Everything You Need to Know About Normalcy Bias
Helen Lee Bouygues
If you’ve ever identified with this meme, you’re already familiar with normalcy bias.
The reason this meme resonates is because we can all probably remember an instance in which we were in a dangerous situation, but could not move to action. We believed that the “normal” experience would overtake the abnormal one, and so we did not act, believing falsely that the return to normalcy would be swift. This was normalcy bias at work, and it is behind some of the most devastating tragedies in the human experience. Normalcy bias is also known as status quo bias, analysis paralysis, and fittingly, the ostrich effect. It’s also commonly called, “denial.”
There are many examples of normalcy bias in the business world. The now-infamous decision Blockbuster made to turn down Netflix’s offer for acquisition in the early 2000s is a well-documented case of normalcy bias in the corporate sector. When a disruption appears, business leaders often believe that it’s an anomaly and that customers won’t stray from their normal habits. Browsing for VHS and DVD copies of movies was the standard Friday night practice for Blockbuster’s customers. Netflix’s newfangled idea to mail DVDs, and later to stream movies right into homes, triggered Blockbuster’s normalcy bias, and the deal was dead, along with Blockbuster.
The most recent and widespread example of normalcy bias is our reaction to COVID-19. At the start of the pandemic, with so many unknowns and some influential world leaders downplaying COVID’s severity, many felt that it wasn’t going to be a seismic event. Schools would reopen, we would go to dinner, we would meet up with our friends–it would all be normal soon enough.
As the months dragged on, it became clear that the pandemic was going to last longer than many of us and many experts predicted at the outset. But the desire to get back to “normal” created a new situation. We’ve now seen segments of the population fight against virus-mitigating options like masks and social distancing, and more recently, against vaccination. Many more people began traveling and gathering indoors before health experts recommended it. Their desire for “normal” trumped what was a large-scale, global disaster, and it also meant they could dismiss personal and community safety norms.
The now-infamous decision Blockbuster made to turn down Netflix’s offer for acquisition in the early 2000s is a well-documented case of normalcy bias in the corporate sector.
Why does this happen and how can we counteract this? At the Reboot Foundation we are dedicated to advancing critical thinking skills, which can help people identify and overcome their own biases. Critical thinking skills also help us understand why people around us are behaving the way they are, and can help us find broader solutions that appeal to majorities.
In the case of normalcy bias, there are several critical thinking skills we can employ to ascertain if a given situation is really dangerous to our health and well-being. Here are some questions to ask when you find yourself in a situation where you may be succumbing to normalcy bias:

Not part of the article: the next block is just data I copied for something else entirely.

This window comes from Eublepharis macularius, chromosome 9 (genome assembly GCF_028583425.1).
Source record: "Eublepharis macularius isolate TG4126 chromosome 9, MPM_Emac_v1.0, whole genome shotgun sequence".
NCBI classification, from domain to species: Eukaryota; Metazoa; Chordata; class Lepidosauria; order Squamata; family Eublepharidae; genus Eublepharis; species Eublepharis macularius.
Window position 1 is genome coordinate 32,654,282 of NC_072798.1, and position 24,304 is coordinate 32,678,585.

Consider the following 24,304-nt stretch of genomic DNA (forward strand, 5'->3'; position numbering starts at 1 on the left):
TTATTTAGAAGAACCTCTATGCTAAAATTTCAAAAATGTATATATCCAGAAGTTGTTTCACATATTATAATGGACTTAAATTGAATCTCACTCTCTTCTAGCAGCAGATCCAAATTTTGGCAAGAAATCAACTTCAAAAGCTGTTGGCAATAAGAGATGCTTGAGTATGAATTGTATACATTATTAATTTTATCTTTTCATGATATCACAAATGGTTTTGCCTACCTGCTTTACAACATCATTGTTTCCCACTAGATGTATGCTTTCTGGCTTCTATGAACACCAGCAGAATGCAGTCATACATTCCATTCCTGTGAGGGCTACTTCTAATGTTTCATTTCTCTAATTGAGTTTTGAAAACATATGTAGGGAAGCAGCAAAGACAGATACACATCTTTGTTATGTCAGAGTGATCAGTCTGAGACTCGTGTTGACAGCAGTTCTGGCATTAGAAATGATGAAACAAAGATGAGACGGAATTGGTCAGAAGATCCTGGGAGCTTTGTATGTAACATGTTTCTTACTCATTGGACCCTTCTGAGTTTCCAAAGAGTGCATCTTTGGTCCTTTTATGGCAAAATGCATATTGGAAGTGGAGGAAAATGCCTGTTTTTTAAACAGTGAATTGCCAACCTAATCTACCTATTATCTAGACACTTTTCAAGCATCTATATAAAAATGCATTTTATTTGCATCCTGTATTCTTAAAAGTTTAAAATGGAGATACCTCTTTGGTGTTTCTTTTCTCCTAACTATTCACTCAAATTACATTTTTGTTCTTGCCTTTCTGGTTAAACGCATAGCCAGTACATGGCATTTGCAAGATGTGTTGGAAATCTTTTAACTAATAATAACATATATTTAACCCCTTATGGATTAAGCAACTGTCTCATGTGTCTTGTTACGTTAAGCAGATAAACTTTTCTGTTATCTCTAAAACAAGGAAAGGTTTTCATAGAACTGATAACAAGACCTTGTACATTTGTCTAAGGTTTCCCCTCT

- Is my decision-making process based on what I have learned, or what other people have told me? Collaboration can be a powerful tool. However, in situations where you might need to make a decision for yourself, you will need to determine whether you are acting rationally and independently on the information you’ve gathered, or whether you’ve simply adopted the ideas of others as your own.
- Do I have evidence and data to support my thinking or is my proof anecdotal? Human beings are built to understand complex situations via storytelling. It is our primary way to understand the world around us. However, in situations like a natural disaster or a widespread disease, relying on anecdotal evidence, such as a single story of one person’s experience, can cause us to reject collective data that might tell us something different.
- Am I comfortable with being wrong? Our biases are incredibly convincing! Evolutionarily, we are primed to make quick judgements and decisions to persevere. To counteract them, we must first contend with the possibility that our initial thinking and gut reactions are potentially incorrect. Only then can critical thinking move us to new and helpful information.
It’s important to remember that biases are common, and that all of us have them. They can even be helpful. For example, normalcy bias can prevent us from overreacting to events that are not actually dangerous. Our ability to rationalize and adapt to different situations has been incredibly helpful, evolutionarily. It allows us to innovate and explore and to find new solutions to new challenges.
At the same time, when biases can negatively impact our lives, it’s important to identify them and dismantle them when possible. Critical thinking can help us navigate from natural biased thinking to rigorous objectivity, in service of bolstering our decision-making skills.
Helen Lee Bouygues is the president of the Reboot Foundation